Angel Pagan Heads to San Francisco

The magic of the Winter Meetings continued late into the evening on Day Two, with the Mets and Giants agreeing to the first trade of the meetings. The two teams agreed on a swap of center fielders coming off a bad year, with Angel Pagan heading to San Francisco in exchange for Andres Torres as well as reliever Ramon Ramirez.

Pagan joins fellow trade acquisition Melky Cabrera and incumbent Giants Brandon Belt, Nate Schierholtz and Aubrey Huff as outfield options for Bruce Bochy next year. Pagan likely becomes the starting center fielder in San Francisco, which would allow the Giants to play Cabrera in a corner where his talents are best suited. Unless Bruce Bochy remains as committed to benching Belt as he seemed last season, chances are Belt and Huff will somehow be split between first base and left field, with Schierholtz relegated to a fourth outfield spot.

This new arrangement projects to be a massive upgrade over last season, particularly before the acquisition of Carlos Beltran. Among Giants outfielders, only Schierholtz, Cody Ross, and Pat Burrell managed an above-average wRC+ in 2011. As a whole, non-Beltran Giants outfielders were 8.2 runs below average, a big reason why their offense was the most anemic in the National League.

Pagan should help that cause, as even in a down year he well outhit both Torres and Aaron Rowand, San Francisco’s two main center fielders. The duo combined to hit a whopping 17.4 runs below average in 749 plate appearances. Despite a BABIP of .285, 29 points below his career mark, Pagan was effectively average, checking in with +0.8 batting runs. He takes a moderate amount of walks (7.5% career), makes good contact (14.7% strikeout rate career), and has serviceable power (.140 ISO career) — he does more than enough things well for his bat to play in center field. Pagan’s bat should be well above Torres’s regardless of if Pagan rediscovers his singles stroke in San Francisco or not.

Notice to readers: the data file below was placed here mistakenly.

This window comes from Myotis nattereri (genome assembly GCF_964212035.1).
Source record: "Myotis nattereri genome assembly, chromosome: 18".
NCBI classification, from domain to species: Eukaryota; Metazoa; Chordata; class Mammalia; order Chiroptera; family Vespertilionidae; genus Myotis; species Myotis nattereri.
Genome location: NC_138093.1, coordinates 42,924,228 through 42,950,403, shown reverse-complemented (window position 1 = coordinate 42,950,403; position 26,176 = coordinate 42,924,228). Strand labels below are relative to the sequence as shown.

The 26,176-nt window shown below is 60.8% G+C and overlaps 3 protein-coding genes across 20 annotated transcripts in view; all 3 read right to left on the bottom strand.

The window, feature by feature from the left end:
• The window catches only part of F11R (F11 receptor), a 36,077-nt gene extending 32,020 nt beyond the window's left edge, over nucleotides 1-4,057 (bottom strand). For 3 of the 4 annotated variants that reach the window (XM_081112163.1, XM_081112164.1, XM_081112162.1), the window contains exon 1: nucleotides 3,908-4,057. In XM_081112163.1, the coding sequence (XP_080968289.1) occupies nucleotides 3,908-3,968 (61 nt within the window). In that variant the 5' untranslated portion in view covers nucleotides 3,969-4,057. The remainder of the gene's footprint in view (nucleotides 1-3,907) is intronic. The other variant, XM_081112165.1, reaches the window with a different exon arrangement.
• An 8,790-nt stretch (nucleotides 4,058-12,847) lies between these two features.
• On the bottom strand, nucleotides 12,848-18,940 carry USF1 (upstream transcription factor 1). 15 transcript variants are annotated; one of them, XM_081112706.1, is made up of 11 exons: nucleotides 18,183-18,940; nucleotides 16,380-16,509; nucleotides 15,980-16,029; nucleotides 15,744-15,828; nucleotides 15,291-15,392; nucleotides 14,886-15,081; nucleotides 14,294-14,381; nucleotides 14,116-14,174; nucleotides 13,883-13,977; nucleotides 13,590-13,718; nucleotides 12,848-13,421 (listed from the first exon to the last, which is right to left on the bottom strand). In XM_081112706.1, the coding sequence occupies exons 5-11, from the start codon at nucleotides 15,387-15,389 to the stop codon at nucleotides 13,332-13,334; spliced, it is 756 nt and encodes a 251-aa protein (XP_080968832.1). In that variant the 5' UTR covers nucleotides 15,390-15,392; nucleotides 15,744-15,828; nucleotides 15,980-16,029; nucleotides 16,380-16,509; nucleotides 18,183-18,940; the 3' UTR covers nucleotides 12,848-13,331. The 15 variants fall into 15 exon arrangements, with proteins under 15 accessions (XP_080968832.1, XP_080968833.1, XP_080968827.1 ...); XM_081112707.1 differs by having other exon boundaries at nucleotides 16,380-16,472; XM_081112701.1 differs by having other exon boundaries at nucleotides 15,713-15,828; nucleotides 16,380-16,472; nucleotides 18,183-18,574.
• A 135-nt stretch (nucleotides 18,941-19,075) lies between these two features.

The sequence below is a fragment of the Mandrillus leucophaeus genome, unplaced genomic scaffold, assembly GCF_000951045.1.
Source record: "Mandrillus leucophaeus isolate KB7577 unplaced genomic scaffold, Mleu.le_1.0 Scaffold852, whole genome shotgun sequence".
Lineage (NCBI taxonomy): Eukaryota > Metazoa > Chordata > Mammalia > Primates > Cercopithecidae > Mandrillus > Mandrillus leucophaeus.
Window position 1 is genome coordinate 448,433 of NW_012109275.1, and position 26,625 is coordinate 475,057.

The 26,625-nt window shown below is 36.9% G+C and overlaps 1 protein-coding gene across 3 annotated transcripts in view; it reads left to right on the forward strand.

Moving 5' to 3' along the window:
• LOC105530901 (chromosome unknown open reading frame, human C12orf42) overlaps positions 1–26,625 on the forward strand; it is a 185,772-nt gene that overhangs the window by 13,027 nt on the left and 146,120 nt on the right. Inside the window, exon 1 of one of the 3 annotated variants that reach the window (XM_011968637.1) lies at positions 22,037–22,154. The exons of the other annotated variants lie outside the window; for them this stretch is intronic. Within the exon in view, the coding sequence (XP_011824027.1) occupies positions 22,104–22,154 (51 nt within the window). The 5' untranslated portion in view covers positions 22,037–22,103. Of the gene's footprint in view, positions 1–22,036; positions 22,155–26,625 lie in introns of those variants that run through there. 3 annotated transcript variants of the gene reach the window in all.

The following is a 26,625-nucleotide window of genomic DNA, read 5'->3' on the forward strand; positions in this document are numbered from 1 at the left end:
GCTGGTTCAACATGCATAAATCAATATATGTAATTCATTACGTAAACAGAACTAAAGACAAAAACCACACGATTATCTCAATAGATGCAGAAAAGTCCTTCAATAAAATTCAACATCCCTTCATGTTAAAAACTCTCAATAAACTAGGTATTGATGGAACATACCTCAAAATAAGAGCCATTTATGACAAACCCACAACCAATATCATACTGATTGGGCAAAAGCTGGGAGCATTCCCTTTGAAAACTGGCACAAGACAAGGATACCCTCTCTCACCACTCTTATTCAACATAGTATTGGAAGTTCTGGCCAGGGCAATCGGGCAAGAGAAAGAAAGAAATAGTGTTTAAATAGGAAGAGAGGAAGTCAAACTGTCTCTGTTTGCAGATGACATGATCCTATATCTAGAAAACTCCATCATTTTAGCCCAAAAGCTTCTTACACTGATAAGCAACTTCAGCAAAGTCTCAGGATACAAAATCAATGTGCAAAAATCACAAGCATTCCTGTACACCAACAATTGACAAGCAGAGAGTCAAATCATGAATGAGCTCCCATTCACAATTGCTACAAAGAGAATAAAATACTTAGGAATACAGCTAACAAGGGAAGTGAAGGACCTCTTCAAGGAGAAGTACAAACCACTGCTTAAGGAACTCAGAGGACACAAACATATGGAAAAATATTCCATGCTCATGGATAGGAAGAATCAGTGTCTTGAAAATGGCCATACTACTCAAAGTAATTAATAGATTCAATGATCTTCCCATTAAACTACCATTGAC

The sticking point for San Francisco will be which glove Pagan brings to the bay. Pagan’s defensive numbers plummeted anywhere from 15 runs (DRS) to 38 runs (TotalZone) depending on which metric you prefer. Meanwhile, Torres continued to excel, recording a +9.4 UZR after a +22 season in 2010.

In the Giants’ case, offense is much more of a need than defense — the pitching staff is good enough and grounder-heavy enough (46.4% overall, 4th in MLB) to hide the difference between Pagan and Torres effectively as long as Pagan plays the reasonably decent center field he played prior to 2011. Perhaps the Mets knew something about Pagan that we don’t, but it also seems reasonable enough that they would prefer the multiple years of control of the reclamation project in Torres as well as the addition of the reliever in Ramirez.

The addition of Pagan gives the Giants a real center fielder with a semi-reliable bat, something their roster sorely lacked in 2010. It allows them to play Melky Cabrera at a position more suiting to his glove as well, as the prospect of him sprinting after balls in the cavernous AT&T Park outfield is a gloomy one. Pagan’s acquisition was not a sexy trade by any means, but the Giants added another useful piece towards rebuilding their tattered offense for the 2012 season.



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